Once an early 2000s favorite and then a “pandemic shoe,” Crocs are now a staple shoe for many consumers and arguably one of the most “love-hate” shoes today. When they first hit stores in 2002, the brand was a fan favorite for its color options, Jibbitz shoe charms, and movable straps. Eventually, their popularity fizzled out until they made a comeback during the pandemic as an easy-to-slip-on-shoe to wear at home. Since then, Crocs has continued to bounce back – the company’s stocks have grown 167% since January 2020, and annual sales have grown by 200% since 2019, according to sources

CivicScience data also confirms the clog giant’s growth. Among those familiar with the brand, nearly a third of U.S. adults have tried Crocs, which is up five percentage points from the beginning of the pandemic (n=4,367). The percentage of intenders has also grown – 10% of respondents say they intend to buy Crocs, up six percentage points from 2021. Similarly, the percentage who are disinterested in Crocs shows a corresponding decrease.

A closer look at Crocs’ customer base and target audience shows that Gen Z adults are the biggest clog-wearers. Nearly half of Gen Z adults aged 18-24 have tried the shoe covered in holes (48%), and another 27% intend to purchase a pair. Adults aged 25-34 are the second-most likely to be owners (42%) or intend to buy them (21%). Meanwhile, usage and intent drop significantly among adults aged 35+, with only 27% owning a pair of Crocs.

“Ugly” is cool for Crocs consumers.

The “ugliness” debate of these shoes could be one factor influencing interest in Crocs. A CivicScience study published in 2021 showed that consumers say Crocs are ugly but still buy them, and the same still holds true today for a quarter of Crocs wearers. However, age groups have different opinions on their “ugliness.” Among Crocs users and intenders, Gen Z adults are the least likely to say Crocs are ugly (13%), which is less than half the percentage of consumers aged 55+ who say the same (29%).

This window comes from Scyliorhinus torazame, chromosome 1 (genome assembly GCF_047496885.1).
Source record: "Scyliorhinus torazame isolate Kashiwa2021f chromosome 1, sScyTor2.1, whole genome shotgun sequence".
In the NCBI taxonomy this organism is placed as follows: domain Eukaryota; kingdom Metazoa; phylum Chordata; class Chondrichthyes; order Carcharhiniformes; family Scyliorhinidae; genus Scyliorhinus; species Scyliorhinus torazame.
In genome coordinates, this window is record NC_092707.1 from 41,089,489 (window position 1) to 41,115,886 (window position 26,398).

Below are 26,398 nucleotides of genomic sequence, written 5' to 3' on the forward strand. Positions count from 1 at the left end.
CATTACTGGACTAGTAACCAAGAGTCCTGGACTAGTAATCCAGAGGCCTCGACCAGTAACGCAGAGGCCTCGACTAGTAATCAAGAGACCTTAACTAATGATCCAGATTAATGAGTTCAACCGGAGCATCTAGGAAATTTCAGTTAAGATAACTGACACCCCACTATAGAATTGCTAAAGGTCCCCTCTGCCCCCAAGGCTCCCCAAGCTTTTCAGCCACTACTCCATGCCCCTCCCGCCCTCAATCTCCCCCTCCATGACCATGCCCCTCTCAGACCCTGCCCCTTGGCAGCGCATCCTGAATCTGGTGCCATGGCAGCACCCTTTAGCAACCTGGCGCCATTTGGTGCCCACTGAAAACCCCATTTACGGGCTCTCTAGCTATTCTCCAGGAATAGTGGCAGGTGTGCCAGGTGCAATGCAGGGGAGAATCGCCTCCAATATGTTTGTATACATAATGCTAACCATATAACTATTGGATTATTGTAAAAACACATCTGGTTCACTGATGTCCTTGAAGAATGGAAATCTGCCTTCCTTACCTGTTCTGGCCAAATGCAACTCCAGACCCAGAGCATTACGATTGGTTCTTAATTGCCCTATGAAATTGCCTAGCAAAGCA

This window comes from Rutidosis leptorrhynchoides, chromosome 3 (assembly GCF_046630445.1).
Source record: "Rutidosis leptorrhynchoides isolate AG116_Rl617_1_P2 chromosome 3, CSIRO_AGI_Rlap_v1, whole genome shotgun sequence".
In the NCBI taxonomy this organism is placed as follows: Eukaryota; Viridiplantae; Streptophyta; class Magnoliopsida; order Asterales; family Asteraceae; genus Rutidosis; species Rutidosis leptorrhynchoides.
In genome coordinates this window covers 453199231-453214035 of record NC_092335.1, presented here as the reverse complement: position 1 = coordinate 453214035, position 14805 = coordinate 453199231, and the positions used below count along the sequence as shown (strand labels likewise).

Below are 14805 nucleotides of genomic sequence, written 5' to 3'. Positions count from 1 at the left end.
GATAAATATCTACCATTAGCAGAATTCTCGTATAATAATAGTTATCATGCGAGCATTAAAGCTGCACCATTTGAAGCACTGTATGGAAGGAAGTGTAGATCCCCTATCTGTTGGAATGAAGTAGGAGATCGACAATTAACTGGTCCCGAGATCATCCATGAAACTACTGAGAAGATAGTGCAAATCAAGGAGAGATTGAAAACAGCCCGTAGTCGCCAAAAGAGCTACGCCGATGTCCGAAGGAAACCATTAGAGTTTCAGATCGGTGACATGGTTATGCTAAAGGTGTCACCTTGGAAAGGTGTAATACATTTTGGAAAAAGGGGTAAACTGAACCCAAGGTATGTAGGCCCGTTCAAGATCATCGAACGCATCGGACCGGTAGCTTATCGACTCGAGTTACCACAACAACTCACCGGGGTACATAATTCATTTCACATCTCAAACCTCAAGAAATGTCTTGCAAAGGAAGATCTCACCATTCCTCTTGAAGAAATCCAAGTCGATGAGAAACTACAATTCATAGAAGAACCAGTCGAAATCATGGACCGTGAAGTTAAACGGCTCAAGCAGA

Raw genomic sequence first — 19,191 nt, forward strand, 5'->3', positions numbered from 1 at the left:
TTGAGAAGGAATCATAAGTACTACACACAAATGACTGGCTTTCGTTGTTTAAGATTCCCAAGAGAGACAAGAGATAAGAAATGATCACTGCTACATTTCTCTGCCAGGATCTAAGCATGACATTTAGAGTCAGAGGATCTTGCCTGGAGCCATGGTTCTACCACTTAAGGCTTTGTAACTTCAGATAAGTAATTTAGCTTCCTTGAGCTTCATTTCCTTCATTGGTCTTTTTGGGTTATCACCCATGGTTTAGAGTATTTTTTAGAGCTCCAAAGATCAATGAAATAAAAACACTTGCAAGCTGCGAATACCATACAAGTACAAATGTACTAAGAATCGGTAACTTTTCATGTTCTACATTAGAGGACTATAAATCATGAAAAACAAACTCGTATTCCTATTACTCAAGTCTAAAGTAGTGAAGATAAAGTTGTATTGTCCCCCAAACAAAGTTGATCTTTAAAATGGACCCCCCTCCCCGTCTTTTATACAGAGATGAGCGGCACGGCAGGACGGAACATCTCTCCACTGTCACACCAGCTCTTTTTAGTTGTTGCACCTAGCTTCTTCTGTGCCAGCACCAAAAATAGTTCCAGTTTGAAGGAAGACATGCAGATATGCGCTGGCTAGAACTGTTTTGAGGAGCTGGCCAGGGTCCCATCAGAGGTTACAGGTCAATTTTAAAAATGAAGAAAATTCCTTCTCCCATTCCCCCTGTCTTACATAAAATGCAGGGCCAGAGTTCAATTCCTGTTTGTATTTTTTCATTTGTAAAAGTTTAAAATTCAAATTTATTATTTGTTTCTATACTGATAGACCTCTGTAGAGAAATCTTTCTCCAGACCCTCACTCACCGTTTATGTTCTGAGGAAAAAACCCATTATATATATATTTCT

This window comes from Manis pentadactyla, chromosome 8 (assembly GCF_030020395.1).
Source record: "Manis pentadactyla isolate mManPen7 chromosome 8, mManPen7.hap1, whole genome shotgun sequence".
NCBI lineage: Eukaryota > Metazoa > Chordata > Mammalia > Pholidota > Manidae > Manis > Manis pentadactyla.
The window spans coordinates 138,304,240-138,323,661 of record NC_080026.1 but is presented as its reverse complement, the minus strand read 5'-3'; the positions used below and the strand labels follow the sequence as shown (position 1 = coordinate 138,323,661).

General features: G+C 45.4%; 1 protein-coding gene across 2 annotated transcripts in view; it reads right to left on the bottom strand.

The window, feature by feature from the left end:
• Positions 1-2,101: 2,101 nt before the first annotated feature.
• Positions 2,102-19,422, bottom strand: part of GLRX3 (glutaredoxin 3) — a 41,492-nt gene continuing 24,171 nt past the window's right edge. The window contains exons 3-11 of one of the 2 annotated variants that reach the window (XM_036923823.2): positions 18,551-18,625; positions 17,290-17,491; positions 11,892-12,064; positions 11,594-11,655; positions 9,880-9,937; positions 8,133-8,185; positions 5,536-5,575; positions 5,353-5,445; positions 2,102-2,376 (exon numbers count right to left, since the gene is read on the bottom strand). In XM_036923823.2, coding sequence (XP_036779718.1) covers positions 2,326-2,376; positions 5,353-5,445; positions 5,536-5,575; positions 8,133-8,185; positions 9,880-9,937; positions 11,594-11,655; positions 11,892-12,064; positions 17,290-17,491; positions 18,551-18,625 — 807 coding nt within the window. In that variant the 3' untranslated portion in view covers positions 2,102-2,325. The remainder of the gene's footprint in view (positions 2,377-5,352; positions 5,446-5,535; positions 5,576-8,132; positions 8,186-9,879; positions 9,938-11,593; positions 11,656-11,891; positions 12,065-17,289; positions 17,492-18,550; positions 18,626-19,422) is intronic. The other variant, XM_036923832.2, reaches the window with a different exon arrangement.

Even though some may think these shoes are “ugly,” Crocs has utilized brand collabs to become “cool” again. The footwear company has released numerous limited-edition clogs with celebrities, including Justin Bieber, which sold out in 90 minutes

When it comes to future collaborations, a quick look at favorability data from CivicScience Insight Store shows that the Kardashians could be a promising collab. Kardashian fans love Crocs – 49% own a pair and 30% are intenders. Additionally, the brand is popular among fans of sports stars LeBron James and Aaron Rogers, with roughly a third owning a pair of Crocs and 19% intending to buy a pair. 

More quick insights: 

  • Among working adults, hybrid workers are the most likely to own a pair of Crocs (47%), whereas fully remote workers are the most interested in purchasing a pair (20%). 
  • With the classic clog costing $50, does price influence purchasing decisions? The data show that those uninterested in Crocs report they’ve become ‘more price sensitive’ over the last year (61%). Conversely, intenders report being the least price sensitive over the past 12 months (27%). 
  • Nearly 7-in-10 Crocs intenders attend sporting events at least a few times a year, compared to just over 4-in-10 consumers not interested in purchasing Crocs.

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